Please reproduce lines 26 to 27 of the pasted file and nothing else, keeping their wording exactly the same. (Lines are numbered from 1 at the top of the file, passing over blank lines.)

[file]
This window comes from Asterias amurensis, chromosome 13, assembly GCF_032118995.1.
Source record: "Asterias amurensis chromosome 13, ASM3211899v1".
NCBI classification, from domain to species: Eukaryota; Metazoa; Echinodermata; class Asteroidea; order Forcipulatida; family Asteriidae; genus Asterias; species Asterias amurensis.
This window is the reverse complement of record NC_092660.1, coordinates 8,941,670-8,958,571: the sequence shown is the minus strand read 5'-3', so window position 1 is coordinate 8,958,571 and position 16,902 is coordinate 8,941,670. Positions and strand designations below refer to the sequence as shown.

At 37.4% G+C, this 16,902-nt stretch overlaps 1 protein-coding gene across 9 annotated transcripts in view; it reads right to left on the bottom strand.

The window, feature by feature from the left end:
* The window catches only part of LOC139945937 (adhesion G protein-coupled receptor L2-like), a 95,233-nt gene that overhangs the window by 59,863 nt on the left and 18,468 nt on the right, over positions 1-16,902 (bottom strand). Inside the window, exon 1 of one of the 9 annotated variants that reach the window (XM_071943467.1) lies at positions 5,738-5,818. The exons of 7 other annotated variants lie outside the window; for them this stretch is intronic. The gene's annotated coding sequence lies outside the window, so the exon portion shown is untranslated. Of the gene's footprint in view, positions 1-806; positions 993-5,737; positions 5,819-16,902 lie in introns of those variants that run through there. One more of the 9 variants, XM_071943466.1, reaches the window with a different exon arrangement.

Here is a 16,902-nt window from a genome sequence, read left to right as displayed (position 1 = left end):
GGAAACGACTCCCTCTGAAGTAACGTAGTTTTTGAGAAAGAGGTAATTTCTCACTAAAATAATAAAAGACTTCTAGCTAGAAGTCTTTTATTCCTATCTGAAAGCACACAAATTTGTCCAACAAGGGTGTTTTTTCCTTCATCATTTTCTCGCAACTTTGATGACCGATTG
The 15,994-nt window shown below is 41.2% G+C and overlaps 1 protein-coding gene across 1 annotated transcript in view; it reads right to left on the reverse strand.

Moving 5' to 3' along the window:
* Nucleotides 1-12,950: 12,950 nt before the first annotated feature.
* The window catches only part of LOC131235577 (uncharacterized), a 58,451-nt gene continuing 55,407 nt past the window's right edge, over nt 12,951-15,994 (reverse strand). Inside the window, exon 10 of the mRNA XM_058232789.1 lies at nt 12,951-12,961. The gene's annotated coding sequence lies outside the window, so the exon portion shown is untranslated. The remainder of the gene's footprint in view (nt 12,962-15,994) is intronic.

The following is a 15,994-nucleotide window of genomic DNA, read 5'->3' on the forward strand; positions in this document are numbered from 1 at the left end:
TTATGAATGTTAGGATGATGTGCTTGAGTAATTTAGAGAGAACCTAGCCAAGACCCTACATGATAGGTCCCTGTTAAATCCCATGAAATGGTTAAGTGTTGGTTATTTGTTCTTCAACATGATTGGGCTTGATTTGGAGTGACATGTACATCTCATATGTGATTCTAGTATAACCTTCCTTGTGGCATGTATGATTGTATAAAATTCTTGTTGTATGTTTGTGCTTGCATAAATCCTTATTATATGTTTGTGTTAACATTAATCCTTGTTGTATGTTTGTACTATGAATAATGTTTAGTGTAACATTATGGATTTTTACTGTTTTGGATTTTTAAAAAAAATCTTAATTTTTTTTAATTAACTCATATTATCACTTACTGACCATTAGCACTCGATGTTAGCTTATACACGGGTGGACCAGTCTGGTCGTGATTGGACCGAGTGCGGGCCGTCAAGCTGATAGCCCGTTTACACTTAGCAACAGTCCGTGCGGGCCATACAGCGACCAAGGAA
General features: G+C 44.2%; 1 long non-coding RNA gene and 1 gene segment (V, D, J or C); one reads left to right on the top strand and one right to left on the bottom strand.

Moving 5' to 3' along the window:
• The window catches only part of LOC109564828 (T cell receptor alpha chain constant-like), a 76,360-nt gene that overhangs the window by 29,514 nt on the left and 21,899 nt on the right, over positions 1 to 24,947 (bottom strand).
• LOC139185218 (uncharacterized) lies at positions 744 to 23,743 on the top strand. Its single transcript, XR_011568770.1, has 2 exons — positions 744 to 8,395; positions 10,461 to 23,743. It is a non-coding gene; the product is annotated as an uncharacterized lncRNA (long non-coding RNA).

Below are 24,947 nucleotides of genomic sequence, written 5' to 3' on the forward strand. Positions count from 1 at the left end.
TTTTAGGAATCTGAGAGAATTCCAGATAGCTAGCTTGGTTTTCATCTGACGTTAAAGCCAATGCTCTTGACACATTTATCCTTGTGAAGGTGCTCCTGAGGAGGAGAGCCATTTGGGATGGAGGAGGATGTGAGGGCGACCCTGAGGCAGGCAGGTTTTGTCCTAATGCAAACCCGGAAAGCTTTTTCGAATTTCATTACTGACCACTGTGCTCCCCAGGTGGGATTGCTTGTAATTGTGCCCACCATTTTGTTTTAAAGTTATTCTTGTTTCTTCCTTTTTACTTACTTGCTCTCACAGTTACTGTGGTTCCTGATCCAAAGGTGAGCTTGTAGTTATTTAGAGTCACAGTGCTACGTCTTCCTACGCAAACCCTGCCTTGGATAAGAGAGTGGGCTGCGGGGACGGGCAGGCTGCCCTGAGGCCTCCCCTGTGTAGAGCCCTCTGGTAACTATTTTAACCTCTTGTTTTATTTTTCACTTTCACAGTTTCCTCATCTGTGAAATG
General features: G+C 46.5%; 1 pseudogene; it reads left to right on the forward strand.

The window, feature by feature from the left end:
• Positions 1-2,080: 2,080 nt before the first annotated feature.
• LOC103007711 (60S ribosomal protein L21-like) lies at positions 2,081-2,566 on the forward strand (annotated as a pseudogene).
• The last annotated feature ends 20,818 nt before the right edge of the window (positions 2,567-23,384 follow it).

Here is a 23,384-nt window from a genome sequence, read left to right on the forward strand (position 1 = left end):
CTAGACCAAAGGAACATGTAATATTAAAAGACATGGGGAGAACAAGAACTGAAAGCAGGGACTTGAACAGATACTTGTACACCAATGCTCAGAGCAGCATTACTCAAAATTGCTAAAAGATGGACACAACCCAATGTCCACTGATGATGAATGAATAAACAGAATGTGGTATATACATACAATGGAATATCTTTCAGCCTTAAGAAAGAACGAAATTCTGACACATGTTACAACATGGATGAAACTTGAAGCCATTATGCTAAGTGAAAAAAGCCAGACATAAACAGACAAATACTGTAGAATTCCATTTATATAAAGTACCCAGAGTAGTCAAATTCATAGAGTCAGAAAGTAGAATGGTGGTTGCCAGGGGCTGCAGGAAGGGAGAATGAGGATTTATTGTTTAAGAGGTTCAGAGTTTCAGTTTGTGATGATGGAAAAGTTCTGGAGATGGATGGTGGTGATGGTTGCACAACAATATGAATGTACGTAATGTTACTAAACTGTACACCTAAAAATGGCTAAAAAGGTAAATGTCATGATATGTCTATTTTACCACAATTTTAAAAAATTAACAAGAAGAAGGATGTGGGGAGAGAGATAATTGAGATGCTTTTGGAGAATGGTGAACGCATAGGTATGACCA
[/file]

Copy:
• The last annotated feature ends 20,818 nt before the right edge of the window (positions 2,567-23,384 follow it).

Here is a 23,384-nt window from a genome sequence, read left to right on the forward strand (position 1 = left end):